12189295_906028902822285_5554326366705059662_oOne of the benefits of presenting at this year’s Pet Professional Guild Summit is that I have the opportunity to learn from other professionals. Today’s lectures by Karen Overall and Chirag Patel both emphasized that being a force-free trainer goes beyond simply using positive reinforcement to teach a dog obedience and tricks: It means giving the animal choice, control over the situation, trust, and the ability to say “yes, let’s continue” or “no, I’m not OK.”

“Think of training first and foremost as a way to benefit that individual animal.” – Chirag Patel

The goal of training shouldn’t increase an animal’s stress, nor should it occur simply to satisfy society’s expectations that “good dogs sit” and “good dogs listen to us.” Training is a means to improving an animal’s emotional and, in the case of husbandry, physical health. It’s easy to get stuck on whether dog is listening to us, meeting criteria set by us, or learning at a fast enough rate, also set by us. Today’s sessions at PPG challenged the training community to shift paradigms and ask if we’re listening to the dog, if we’re making criteria that sets the dog up for success, and if we’re adjusting antecedents to ensure the environment is conducive to the dog’s learning.

Using positive reinforcement is just one piece of a complex puzzle. After all, it’s only one of four quadrants. Simply using that quadrant doesn’t ensure a dog’s emotional health. We need to establish trust, help the dog understand the environment and how his behavior interacts with it, adjust antecedents to set the dog up for success, and respect when dogs give us information about their comfort levels. Only then do we incorporate what Patel terms the “head” (science and evidence-based practice) and the “heart” (ethics) of force-free training.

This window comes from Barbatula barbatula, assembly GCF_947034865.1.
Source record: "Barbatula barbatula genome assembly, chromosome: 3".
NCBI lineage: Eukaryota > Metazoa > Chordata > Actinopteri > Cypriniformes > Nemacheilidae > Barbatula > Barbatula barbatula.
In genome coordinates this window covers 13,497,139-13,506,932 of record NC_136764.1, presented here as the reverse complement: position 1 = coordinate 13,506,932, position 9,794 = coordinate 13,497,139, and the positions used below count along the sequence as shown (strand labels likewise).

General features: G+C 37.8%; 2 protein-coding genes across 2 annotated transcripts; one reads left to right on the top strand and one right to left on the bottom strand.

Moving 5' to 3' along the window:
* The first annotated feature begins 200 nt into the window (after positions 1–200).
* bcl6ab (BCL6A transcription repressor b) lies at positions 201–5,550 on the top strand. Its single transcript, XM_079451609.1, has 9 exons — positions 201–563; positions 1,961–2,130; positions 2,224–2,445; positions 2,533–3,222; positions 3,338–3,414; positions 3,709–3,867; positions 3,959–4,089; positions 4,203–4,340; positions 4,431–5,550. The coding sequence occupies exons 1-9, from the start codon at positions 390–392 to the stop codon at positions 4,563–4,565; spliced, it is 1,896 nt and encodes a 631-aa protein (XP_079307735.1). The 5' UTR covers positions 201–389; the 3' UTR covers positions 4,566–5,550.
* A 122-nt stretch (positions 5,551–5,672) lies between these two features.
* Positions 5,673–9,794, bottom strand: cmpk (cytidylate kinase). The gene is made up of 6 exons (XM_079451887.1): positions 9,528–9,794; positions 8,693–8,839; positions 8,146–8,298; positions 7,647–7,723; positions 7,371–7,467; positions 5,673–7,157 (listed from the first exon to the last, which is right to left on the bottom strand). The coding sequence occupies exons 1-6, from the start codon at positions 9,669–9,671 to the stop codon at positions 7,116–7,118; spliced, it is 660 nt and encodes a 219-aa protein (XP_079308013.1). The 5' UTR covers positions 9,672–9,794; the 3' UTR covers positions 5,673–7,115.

“How we treat dogs can affect patterns of reactivity, resiliency and recovery.” – Overall

Overall’s keynote address also emphasized reducing fear and stress in dogs through choice, control, trust, and environmental interventions. As the founder of The Muzzle Up! Project, I found her discussion of how to reduce fear at the veterinary office and in shelter environments particularly interesting.

Like Patel, she emphasized the need to allow dogs to “collect data” about whether an environment is safe or dangerous, and to let dogs collect that data at their own pace.  The neurochemical processes involved in fear and anxiety inhibit learning, and affect a dog’s overall cognitive performance. When dealing with these dogs, anxious dogs, she discussed how trainers can give dogs coping skills to help them process information, communicate their decisions (and make decisions), and slow down a dog’s rate of reacting. In short, teaching dogs how to relax.

Today’s presentations emphasized the great responsibility that comes with living and working with animals. In the words of Overall: “Doing better and treating dogs humanely, and the relationship between dogs and humans with respect, is simply a choice. Exercise it.”

–  Maureen Backman, MS, CTC, PCT-A is the owner of Mutt About Town dog training in San Francisco. She is also the founder of The Muzzle Up! Project and Muzzle Up! Online. To get in touch, email her at muttabouttownsf@gmail.com. She will be presenting about Muzzle Up at this year’s Pet Professional Guild Summit in Tampa, FL. Get in touch at muttabouttownsf@gmail.com.

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